Institute of Cardiovascular science

Winnipeg, Canada

Institute of Cardiovascular science

Winnipeg, Canada

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Clarke J.D.,Institute of Cardiovascular Science | Caldwell J.L.,Institute of Cardiovascular Science | Horn M.A.,Institute of Cardiovascular Science | Bode E.F.,Institute of Cardiovascular Science | And 8 more authors.
Journal of Molecular and Cellular Cardiology | Year: 2015

Heart failure (HF) is commonly associated with reduced cardiac output and an increased risk of atrial arrhythmias particularly during β-adrenergic stimulation. The aim of the present study was to determine how HF alters systolic Ca2+ and the response to β-adrenergic (β-AR) stimulation in atrial myocytes. HF was induced in sheep by ventricular tachypacing and changes in intracellular Ca2+ concentration studied in single left atrial myocytes under voltage and current clamp conditions. The following were all reduced in HF atrial myocytes; Ca2+ transient amplitude (by 46% in current clamped and 28% in voltage clamped cells), SR dependent rate of Ca2+ removal (k SR, by 32%), L-type Ca2+ current density (by 36%) and action potential duration (APD90 by 22%). However, in HF SR Ca2+ content was increased (by 19%) when measured under voltage-clamp stimulation. Inhibiting the L-type Ca2+ current (I Ca-L) in control cells reproduced both the decrease in Ca2+ transient amplitude and increase of SR Ca2+ content observed in voltage-clamped HF cells. During β-AR stimulation Ca2+ transient amplitude was the same in control and HF cells. However, I Ca-L remained less in HF than control cells whilst SR Ca2+ content was highest in HF cells during β-AR stimulation. The decrease in I Ca-L that occurs in HF atrial myocytes appears to underpin the decreased Ca2+ transient amplitude and increased SR Ca2+ content observed in voltage-clamped cells. © 2014 The Authors.


Greensmith D.J.,Institute of Cardiovascular Science
Computer Methods and Programs in Biomedicine | Year: 2014

Here I present an Excel based program for the analysis of intracellular Ca transients recorded using fluorescent indicators. The program can perform all the necessary steps which convert recorded raw voltage changes into meaningful physiological information. The program performs two fundamental processes. (1) It can prepare the raw signal by several methods. (2) It can then be used to analyze the prepared data to provide information such as absolute intracellular Ca levels. Also, the rates of change of Ca can be measured using multiple, simultaneous regression analysis. I demonstrate that this program performs equally well as commercially available software, but has numerous advantages, namely creating a simplified, self-contained analysis workflow. © 2013 The Author.


Horn M.A.,Institute of Cardiovascular science | Trafford A.W.,Institute of Cardiovascular science
Journal of Molecular and Cellular Cardiology | Year: 2015

Cardiovascular disease is a leading cause of death worldwide and there is a pressing need for new therapeutic strategies to treat such conditions. The risk of developing cardiovascular disease increases dramatically with age, yet the majority of experimental research is executed using young animals. The cardiac extracellular matrix (ECM), consisting predominantly of fibrillar collagen, preserves myocardial integrity, provides a means of force transmission and supports myocyte geometry. Disruptions to the finely balanced control of collagen synthesis, post-synthetic deposition, post-translational modification and degradation may have detrimental effects on myocardial functionality. It is now well established that the aged heart is characterized by fibrotic remodelling, but the mechanisms responsible for this are incompletely understood. Furthermore, studies using aged animal models suggest that interstitial remodelling with disease may be age-dependent. Thus with the identification of new therapeutic strategies targeting fibrotic remodelling, it may be necessary to consider age-dependent mechanisms. In this review, we discuss remodelling of the cardiac collagen matrix as a function of age, whilst highlighting potential novel mediators of age-dependent fibrotic pathways. © 2015 The Authors.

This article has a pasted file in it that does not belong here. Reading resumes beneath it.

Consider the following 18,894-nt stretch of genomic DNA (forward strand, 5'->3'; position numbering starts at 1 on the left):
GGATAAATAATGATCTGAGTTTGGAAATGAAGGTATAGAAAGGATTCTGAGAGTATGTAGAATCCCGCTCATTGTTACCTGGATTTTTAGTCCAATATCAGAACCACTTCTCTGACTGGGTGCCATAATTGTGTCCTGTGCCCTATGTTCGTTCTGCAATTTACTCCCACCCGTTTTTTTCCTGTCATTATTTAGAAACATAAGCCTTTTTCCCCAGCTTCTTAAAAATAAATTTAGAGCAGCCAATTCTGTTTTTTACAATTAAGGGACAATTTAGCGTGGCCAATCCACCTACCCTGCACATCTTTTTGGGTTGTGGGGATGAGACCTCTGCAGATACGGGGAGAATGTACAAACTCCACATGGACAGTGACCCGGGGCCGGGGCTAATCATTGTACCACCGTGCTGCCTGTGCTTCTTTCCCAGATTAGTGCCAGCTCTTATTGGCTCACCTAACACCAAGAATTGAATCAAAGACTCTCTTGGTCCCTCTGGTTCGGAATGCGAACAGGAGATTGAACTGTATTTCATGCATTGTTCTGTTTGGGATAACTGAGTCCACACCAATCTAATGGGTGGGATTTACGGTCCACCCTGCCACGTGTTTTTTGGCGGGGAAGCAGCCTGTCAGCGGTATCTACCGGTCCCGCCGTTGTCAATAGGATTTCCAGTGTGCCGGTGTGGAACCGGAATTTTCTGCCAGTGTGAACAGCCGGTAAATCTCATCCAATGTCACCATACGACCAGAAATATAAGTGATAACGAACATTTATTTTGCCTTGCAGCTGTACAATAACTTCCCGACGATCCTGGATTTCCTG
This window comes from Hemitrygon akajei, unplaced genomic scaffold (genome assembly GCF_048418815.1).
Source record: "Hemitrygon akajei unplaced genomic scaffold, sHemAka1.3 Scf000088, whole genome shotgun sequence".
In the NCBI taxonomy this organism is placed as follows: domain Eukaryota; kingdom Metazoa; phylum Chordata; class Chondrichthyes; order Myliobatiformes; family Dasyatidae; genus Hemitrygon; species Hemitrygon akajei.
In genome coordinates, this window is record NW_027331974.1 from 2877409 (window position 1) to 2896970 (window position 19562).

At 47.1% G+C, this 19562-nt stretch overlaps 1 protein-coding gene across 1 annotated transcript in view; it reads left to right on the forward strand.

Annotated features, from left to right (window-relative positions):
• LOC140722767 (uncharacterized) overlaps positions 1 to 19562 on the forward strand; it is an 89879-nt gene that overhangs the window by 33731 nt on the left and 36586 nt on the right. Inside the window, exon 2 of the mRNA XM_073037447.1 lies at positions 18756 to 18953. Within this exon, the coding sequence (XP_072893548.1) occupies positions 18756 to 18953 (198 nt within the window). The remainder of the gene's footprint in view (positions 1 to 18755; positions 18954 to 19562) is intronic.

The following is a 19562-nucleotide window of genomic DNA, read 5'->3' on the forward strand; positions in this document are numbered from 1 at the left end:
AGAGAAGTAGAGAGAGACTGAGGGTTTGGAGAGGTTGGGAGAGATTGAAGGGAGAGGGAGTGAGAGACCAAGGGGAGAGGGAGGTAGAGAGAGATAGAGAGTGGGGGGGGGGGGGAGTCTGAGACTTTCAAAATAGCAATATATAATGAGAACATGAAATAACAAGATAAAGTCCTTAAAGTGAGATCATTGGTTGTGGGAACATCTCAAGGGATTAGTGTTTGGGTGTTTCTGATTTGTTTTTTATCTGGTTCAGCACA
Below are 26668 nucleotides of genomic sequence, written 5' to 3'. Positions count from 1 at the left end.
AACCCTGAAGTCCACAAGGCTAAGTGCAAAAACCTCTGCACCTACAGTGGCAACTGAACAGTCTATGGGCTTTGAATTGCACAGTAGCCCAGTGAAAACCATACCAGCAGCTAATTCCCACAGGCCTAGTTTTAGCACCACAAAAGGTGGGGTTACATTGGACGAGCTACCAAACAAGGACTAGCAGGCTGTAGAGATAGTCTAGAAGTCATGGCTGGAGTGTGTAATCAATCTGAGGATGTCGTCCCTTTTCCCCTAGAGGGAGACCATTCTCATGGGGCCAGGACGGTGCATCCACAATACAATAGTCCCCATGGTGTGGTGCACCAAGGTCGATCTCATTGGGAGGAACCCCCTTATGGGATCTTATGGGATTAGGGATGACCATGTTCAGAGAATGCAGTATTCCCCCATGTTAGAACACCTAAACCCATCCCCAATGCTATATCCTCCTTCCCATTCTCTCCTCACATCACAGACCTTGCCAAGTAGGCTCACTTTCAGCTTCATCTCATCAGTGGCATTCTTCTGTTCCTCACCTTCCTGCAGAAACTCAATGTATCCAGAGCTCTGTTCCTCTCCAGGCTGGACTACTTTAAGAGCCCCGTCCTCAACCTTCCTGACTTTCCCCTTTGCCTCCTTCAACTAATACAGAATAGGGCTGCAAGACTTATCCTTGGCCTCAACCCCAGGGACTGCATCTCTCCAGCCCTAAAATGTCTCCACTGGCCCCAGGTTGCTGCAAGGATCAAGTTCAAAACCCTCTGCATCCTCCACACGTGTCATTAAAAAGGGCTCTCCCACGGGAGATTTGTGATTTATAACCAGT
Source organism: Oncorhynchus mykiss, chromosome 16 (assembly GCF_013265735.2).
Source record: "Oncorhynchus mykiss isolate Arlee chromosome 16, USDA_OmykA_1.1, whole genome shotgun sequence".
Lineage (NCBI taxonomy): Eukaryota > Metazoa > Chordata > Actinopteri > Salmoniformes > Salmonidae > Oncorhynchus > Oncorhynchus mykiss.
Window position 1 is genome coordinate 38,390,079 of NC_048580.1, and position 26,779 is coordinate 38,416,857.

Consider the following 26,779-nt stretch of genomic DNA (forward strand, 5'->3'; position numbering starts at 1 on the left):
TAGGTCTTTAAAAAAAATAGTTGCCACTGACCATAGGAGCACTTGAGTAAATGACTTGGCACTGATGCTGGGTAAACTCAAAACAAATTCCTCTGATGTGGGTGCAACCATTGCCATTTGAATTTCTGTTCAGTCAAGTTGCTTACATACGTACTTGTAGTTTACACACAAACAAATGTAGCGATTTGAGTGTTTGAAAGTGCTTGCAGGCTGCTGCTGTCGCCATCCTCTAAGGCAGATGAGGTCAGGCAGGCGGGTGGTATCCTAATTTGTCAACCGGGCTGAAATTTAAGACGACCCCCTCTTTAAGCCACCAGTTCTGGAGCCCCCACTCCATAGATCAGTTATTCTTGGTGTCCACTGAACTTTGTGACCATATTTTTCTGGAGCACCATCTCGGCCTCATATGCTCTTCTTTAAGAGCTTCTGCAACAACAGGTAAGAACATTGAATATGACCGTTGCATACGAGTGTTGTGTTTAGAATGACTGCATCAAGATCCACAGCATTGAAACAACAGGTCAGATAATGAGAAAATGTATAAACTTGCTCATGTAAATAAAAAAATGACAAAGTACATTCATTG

Kishore A.,Institute of Cardiovascular science | Kishore A.,Greater Manchester Comprehensive Stroke Center | Vail A.,University of Manchester | Majid A.,Greater Manchester Comprehensive Stroke Center | And 6 more authors.
Stroke | Year: 2014

Background and Purpose - Atrial fibrillation (AF) confers a high risk of recurrent stroke, although detection methods and definitions of paroxysmal AF during screening vary. We therefore undertook a systematic review and meta-analysis to determine the frequency of newly detected AF using noninvasive or invasive cardiac monitoring after ischemic stroke or transient ischemic attack. Methods - Prospective observational studies or randomized controlled trials of patients with ischemic stroke, transient ischemic attack, or both, who underwent any cardiac monitoring for a minimum of 12 hours, were included after electronic searches of multiple databases. The primary outcome was detection of any new AF during the monitoring period. We prespecified subgroup analysis of selected (prescreened or cryptogenic) versus unselected patients and according to duration of monitoring. Results - A total of 32 studies were analyzed. The overall detection rate of any AF was 11.5% (95% confidence interval, 8.9%- 14.3%), although the timing, duration, method of monitoring, and reporting of diagnostic criteria used for paroxysmal AF varied. Detection rates were higher in selected (13.4%; 95% confidence interval, 9.0%-18.4%) than in unselected patients (6.2%; 95% confidence interval, 4.4%-8.3%). There was substantial heterogeneity even within specified subgroups. Conclusions - Detection of AF was highly variable, and the review was limited by small sample sizes and marked heterogeneity. Further studies are required to inform patient selection, optimal timing, methods, and duration of monitoring for detection of AF/paroxysmal AF. © 2014 American Heart Association, Inc.